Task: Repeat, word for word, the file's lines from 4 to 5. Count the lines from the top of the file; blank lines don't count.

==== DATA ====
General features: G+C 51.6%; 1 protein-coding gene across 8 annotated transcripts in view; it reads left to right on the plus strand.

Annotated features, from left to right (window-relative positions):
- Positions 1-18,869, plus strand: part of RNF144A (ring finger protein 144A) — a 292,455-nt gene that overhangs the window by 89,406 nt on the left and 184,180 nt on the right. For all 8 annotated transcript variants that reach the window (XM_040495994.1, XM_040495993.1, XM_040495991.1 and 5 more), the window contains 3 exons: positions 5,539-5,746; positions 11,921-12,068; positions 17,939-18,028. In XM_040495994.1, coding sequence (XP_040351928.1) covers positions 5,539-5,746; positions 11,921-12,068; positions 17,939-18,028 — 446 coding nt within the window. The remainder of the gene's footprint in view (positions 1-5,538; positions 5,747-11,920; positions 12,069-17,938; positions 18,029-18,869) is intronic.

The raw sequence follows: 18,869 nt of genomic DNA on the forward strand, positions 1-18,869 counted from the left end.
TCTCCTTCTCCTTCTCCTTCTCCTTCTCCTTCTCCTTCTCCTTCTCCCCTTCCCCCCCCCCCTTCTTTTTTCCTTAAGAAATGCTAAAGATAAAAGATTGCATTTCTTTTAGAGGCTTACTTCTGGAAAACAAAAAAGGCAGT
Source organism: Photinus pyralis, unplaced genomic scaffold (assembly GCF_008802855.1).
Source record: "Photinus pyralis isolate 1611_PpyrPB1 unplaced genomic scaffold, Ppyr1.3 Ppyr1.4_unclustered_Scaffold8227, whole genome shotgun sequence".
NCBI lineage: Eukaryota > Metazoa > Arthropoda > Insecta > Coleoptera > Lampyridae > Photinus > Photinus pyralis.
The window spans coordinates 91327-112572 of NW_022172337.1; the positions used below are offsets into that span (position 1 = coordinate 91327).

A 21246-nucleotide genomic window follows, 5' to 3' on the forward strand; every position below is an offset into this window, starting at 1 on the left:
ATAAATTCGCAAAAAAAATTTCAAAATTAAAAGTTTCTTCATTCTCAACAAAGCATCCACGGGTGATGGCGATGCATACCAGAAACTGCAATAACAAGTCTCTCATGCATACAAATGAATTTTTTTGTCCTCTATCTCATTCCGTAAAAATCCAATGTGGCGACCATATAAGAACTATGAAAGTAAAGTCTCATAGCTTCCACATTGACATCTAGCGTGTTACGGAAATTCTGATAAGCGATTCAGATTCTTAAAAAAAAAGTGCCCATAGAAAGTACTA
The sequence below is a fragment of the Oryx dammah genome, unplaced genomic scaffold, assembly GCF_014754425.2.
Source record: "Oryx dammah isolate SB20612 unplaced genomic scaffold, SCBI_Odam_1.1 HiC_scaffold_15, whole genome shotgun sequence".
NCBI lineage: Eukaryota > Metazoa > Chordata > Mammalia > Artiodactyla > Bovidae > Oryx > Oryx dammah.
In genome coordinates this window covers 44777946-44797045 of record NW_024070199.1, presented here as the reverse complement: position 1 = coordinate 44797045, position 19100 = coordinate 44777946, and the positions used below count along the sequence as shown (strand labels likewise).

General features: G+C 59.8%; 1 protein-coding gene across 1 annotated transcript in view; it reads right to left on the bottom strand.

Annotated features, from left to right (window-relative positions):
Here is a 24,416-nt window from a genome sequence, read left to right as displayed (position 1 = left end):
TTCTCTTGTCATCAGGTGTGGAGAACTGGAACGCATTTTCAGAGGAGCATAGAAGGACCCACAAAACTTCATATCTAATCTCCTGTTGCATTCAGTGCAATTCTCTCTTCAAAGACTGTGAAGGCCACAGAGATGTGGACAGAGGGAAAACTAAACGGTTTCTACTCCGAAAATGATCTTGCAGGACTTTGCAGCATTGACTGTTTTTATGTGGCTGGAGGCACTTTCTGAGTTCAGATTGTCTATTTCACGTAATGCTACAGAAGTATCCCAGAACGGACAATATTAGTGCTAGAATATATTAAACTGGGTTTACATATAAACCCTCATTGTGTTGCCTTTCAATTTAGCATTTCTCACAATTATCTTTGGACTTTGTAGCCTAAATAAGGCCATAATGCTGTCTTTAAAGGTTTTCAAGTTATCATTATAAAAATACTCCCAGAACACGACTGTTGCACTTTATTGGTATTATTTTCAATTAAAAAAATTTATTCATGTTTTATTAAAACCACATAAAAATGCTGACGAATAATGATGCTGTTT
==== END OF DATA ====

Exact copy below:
The raw sequence follows: 18,869 nt of genomic DNA on the forward strand, positions 1-18,869 counted from the left end.
TCTCCTTCTCCTTCTCCTTCTCCTTCTCCTTCTCCTTCTCCTTCTCCCCTTCCCCCCCCCCCTTCTTTTTTCCTTAAGAAATGCTAAAGATAAAAGATTGCATTTCTTTTAGAGGCTTACTTCTGGAAAACAAAAAAGGCAGT